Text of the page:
monster killing itself, too. Use it if you've got nothing else.

Sleeping and paralysis are best; a blind monster does still have a 
chance to hit you, and a confused monster has a chance to hit you AND 
a chance to accidentally kill itself or interrupt the confuse effect. 
Paralysis works, but the average duration is usually 1-2 turns less 
than Snooze. Whichever one you have ready to use, however, remember 
to recast it every other round until your scouting attempt is fully 
prepared; it is easier to layer a status effect over an existing 
status than it is to inflict one on a healthy monster.

ALSO, avoid attacks that inflict a status along with damage and try to
stick with pure status-inducing spells. There is enough trouble with
scouting as it is without having to add in the hassle of having your
target die on you just because your status attack didn't take the
first two times you tried it.

/ NOTE: Don't forget that your player character is an unofficial      \
| fourth battle member who has access to one very useful command:     |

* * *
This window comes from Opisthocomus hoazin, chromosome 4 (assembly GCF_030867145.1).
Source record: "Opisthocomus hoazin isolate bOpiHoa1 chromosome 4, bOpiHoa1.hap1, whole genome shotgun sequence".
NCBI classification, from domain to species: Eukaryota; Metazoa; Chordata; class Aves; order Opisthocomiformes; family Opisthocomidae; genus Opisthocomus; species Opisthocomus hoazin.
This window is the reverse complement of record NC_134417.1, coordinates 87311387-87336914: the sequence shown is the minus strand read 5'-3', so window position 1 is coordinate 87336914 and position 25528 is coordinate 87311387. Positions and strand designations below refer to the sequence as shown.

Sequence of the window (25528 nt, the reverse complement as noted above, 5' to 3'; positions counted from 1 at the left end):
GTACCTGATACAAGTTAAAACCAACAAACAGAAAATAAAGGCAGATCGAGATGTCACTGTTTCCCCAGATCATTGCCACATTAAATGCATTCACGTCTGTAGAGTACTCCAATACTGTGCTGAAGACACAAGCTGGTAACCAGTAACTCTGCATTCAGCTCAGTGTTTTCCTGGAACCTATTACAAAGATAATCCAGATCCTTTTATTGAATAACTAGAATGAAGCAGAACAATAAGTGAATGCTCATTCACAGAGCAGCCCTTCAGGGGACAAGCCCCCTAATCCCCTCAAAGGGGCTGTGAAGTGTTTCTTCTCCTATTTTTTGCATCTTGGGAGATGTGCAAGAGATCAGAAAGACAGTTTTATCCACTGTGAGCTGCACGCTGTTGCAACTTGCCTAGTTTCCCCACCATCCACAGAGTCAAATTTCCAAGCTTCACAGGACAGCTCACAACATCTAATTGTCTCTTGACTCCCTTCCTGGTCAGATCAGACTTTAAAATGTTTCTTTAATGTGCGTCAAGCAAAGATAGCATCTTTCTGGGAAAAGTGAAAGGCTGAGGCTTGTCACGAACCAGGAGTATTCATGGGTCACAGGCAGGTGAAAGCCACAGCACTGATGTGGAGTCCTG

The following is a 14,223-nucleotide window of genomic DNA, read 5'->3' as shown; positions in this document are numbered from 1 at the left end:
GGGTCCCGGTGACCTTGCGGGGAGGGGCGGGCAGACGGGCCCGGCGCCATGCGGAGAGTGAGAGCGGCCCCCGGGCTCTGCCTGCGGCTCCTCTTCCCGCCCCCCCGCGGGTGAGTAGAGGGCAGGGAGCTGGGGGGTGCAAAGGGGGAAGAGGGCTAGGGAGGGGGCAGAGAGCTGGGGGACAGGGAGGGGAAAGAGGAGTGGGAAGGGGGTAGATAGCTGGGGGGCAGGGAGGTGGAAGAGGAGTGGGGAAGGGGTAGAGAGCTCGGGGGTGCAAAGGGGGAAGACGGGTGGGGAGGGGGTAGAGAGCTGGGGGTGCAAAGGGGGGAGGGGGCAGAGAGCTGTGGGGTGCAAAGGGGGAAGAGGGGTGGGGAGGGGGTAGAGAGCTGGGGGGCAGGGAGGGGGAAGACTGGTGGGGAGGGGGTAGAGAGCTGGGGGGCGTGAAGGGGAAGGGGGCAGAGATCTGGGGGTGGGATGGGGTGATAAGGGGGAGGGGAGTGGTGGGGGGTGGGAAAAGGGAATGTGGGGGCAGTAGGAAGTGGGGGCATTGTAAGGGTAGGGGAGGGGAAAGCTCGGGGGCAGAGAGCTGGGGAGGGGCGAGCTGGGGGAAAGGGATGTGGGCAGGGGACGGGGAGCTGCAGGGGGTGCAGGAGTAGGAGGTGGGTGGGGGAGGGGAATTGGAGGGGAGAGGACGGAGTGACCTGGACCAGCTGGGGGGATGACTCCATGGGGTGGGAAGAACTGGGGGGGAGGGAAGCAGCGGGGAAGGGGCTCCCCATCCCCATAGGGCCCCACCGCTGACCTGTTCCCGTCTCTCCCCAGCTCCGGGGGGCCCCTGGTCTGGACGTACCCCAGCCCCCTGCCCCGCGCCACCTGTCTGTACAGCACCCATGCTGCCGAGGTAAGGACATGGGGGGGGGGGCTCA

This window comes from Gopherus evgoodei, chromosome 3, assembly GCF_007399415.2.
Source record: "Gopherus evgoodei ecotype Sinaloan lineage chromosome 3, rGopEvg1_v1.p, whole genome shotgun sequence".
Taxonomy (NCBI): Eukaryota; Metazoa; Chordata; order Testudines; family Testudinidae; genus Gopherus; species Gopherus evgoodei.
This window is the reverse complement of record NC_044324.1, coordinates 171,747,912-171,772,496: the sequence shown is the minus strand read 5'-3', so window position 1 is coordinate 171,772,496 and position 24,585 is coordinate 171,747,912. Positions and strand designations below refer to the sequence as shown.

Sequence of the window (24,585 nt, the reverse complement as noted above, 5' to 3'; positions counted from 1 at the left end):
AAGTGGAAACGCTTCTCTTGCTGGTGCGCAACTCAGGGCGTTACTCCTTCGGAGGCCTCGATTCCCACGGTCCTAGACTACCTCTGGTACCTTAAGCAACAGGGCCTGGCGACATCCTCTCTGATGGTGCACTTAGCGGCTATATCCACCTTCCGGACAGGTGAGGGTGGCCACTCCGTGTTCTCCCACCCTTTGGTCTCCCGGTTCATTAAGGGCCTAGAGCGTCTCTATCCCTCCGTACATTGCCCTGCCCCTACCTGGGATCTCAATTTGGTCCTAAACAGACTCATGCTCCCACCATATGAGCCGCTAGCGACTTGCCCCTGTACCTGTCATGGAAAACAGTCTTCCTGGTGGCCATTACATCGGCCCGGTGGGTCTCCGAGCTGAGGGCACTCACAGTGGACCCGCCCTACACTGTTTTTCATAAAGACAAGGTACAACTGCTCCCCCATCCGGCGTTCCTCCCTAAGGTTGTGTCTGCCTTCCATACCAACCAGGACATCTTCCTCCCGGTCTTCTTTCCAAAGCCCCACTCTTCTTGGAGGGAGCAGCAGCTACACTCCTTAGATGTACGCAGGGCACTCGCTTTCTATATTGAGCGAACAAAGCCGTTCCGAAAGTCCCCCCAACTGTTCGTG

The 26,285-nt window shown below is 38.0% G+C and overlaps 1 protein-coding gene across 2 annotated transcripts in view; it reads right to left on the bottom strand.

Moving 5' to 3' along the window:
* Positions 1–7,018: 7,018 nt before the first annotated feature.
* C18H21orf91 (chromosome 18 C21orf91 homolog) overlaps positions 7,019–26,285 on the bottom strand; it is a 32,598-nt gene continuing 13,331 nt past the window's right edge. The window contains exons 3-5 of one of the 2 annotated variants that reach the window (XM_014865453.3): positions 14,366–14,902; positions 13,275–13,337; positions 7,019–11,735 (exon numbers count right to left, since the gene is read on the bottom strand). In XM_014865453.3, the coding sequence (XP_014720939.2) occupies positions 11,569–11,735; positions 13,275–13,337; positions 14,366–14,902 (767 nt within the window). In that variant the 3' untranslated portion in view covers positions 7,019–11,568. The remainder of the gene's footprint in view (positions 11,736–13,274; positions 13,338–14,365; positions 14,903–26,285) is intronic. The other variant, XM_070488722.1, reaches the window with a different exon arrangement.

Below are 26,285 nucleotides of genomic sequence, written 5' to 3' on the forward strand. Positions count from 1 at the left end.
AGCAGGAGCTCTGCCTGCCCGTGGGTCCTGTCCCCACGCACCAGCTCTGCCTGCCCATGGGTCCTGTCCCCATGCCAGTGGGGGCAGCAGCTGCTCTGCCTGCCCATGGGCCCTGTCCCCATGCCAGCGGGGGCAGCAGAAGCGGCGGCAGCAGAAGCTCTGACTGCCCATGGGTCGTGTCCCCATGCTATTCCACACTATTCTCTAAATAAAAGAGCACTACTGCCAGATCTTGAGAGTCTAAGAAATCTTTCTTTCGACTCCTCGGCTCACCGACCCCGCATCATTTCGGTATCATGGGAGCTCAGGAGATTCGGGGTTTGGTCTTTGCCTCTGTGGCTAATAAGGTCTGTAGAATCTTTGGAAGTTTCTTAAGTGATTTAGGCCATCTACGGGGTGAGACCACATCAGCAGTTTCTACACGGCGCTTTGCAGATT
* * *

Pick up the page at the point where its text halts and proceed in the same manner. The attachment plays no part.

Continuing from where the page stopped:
| Items! The player character ALWAYS goes first in any battle round,  |
| which is immensely valuable for healing up serious damage before the|
| enemy has the chance to strike again. You can also use your player  |
| character's quickdraw item use to apply the Oomph effect to a       |
| monster, or to buff physical or magical defense on a monster while  |
\ it's psyching up. Remember it!                                      /

4.00 - A Step-By-Step Guided Example

So, here's our scenario of the team vs. Gigantes, replayed with new 
tactics in turn-by-turn detail:

Turn 1
Give Orders - Incarnus - Psych Up
            - Monster 2 - Defend
            - Monster 3 - Snooze - Gigantes

Incarnus psyches up. Tension increases by 5.
Monster 2 defends.
Monster 3 casts Snooze! The Gigantes is unaffected.
The gigantes attacks! Monster 2 suffers 54 damage, but doesn't die.

Turn 2
Item - Strong Medicine - Monster 2
Give Orders - Incarnus - Psych Up
            - Monster 2 - Oomph - Incarnus
            - Monster 3 - Snooze - Gigantes

Player uses Strong Medicine on Monster 2, fully healing it.
Incarnus psyches up. Tension increases by 20.
Monster 2 casts Oomph. Incarnus's attack is greatly increased.